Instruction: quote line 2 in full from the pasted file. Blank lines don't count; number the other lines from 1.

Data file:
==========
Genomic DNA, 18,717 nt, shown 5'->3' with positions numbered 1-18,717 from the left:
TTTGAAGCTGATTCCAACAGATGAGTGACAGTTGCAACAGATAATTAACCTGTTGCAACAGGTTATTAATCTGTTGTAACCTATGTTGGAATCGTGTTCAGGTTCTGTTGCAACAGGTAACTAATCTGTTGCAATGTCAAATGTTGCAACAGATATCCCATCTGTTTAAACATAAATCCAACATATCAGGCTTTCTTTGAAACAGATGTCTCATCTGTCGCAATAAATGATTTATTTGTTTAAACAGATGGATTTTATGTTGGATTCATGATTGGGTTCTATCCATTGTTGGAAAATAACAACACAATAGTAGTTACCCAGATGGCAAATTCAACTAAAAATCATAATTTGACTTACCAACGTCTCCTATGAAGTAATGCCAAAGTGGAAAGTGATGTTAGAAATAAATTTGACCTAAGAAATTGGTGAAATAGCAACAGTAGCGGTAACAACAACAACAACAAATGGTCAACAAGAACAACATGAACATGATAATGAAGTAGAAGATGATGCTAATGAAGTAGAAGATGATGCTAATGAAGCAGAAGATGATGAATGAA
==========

TTTGAAGCTGATTCCAACAGATGAGTGACAGTTGCAACAGATAATTAACCTGTTGCAACAGGTTATTAATCTGTTGTAACCTATGTTGGAATCGTGTTCAGGTTCTGTTGCAACAGGTAACTAATCTGTTGCAATGTCAAATGTTGCAACAGATATCCCATCTGTTTAAACATAAATCCAACATATCAGGCTTTCTTTGAAACAGATGTCTCATCTGTCGCAATAAATGATTTATTTGTTTAAACAGATGGATTTTATGTTGGATTCATGATTGGGTTCTATCCATTGTTGGAAAATAACAACACAATAGTAGTTACCCAGATGGCAAATTCAACTAAAAATCATAATTTGACTTACCAACGTCTCCTATGAAGTAATGCCAAAGTGGAAAGTGATGTTAGAAATAAATTTGACCTAAGAAATTGGTGAAATAGCAACAGTAGCGGTAACAACAACAACAACAAATGGTCAACAAGAACAACATGAACATGATAATGAAGTAGAAGATGATGCTAATGAAGTAGAAGATGATGCTAATGAAGCAGAAGATGATGAATGAA